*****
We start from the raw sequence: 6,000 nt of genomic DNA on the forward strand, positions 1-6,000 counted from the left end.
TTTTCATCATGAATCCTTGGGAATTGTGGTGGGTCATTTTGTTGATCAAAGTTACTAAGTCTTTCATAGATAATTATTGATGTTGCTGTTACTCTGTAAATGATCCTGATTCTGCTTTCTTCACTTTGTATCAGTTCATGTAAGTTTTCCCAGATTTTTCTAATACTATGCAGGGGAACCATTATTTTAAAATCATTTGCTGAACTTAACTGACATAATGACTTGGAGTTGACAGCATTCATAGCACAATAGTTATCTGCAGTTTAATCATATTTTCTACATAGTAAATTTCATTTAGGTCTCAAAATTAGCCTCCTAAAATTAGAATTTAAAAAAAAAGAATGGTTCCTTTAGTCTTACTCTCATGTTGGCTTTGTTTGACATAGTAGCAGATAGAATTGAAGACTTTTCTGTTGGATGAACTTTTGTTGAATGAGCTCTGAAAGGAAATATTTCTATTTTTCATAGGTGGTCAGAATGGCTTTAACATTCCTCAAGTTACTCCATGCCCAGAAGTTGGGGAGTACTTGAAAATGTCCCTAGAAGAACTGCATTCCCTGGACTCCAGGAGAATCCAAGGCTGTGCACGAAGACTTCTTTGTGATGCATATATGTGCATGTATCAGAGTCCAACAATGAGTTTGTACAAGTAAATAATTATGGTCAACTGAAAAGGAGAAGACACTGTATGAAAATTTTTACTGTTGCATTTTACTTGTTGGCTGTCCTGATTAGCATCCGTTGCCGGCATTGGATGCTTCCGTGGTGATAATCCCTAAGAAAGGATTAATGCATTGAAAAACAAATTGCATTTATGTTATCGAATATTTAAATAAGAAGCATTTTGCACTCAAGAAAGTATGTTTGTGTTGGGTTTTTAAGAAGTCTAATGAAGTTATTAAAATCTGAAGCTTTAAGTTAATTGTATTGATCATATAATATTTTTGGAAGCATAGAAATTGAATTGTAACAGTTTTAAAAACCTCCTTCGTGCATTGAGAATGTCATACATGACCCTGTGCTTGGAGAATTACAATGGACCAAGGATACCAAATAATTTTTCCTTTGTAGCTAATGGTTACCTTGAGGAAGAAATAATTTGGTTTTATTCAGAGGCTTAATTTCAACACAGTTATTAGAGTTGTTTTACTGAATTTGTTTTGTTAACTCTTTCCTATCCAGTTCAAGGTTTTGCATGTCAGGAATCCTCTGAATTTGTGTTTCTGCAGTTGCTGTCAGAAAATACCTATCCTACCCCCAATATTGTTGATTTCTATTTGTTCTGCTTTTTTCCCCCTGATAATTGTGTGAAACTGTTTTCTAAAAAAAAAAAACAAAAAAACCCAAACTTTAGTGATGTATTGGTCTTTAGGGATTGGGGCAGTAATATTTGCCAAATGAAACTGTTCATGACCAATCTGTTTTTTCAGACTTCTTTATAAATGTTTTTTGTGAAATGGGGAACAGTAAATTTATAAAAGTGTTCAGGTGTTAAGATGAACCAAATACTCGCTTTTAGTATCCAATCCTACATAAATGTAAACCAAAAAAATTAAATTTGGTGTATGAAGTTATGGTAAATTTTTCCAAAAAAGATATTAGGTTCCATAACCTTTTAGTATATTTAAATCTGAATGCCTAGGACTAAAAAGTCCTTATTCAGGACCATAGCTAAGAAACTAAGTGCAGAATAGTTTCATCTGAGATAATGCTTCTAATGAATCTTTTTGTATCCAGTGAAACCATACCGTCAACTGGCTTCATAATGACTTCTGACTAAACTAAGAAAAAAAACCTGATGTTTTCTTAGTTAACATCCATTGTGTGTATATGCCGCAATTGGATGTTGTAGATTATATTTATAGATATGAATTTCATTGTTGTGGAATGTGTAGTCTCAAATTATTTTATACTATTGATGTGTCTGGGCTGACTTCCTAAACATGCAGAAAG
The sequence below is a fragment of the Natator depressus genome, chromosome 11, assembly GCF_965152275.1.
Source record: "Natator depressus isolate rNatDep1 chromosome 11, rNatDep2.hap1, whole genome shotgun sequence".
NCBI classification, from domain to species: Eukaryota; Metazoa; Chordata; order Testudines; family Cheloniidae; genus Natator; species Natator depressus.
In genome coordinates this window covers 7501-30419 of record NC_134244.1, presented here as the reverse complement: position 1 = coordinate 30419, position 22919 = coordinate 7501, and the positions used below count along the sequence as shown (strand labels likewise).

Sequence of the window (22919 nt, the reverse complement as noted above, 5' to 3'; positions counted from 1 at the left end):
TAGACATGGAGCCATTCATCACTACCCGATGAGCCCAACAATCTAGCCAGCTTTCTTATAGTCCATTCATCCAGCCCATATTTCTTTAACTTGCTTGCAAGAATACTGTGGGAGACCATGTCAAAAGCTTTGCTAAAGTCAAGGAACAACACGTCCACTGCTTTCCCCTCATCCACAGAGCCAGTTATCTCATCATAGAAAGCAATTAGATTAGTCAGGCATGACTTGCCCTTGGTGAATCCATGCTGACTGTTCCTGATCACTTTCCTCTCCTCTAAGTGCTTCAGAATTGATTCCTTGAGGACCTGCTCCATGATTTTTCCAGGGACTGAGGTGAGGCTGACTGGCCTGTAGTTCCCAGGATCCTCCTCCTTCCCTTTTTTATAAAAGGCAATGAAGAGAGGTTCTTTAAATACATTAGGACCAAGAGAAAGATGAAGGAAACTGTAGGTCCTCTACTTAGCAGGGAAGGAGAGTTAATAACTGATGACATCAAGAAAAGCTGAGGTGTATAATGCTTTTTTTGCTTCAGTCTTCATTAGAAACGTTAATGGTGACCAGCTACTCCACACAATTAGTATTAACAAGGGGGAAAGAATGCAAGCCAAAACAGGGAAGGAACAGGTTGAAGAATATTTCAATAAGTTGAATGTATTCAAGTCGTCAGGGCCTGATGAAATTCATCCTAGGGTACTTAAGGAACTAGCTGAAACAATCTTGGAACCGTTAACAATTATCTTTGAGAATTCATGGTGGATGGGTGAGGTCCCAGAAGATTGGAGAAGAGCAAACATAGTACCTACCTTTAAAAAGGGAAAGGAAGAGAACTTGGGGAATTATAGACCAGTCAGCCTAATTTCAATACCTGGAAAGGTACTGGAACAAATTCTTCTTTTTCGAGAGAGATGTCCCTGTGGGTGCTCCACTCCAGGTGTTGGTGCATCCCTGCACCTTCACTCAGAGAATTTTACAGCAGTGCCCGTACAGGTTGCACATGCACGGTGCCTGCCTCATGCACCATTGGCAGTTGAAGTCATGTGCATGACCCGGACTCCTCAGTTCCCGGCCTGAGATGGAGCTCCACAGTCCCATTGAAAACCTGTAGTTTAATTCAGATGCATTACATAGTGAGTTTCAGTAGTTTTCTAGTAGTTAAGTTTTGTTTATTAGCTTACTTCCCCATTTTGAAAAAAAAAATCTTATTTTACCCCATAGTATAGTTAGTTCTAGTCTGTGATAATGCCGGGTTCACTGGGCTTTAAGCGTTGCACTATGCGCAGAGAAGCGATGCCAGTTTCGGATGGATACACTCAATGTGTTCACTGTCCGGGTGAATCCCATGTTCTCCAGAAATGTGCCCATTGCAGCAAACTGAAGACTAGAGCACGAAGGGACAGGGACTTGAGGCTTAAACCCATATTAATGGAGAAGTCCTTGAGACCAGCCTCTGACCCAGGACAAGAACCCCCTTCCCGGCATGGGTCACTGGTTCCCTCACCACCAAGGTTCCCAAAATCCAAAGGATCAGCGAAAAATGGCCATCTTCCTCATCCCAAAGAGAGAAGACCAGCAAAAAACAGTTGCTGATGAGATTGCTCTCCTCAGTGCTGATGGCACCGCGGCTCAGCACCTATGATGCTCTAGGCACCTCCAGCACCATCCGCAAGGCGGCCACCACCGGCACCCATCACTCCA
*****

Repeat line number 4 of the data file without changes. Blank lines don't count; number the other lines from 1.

Source record: "Natator depressus isolate rNatDep1 chromosome 11, rNatDep2.hap1, whole genome shotgun sequence".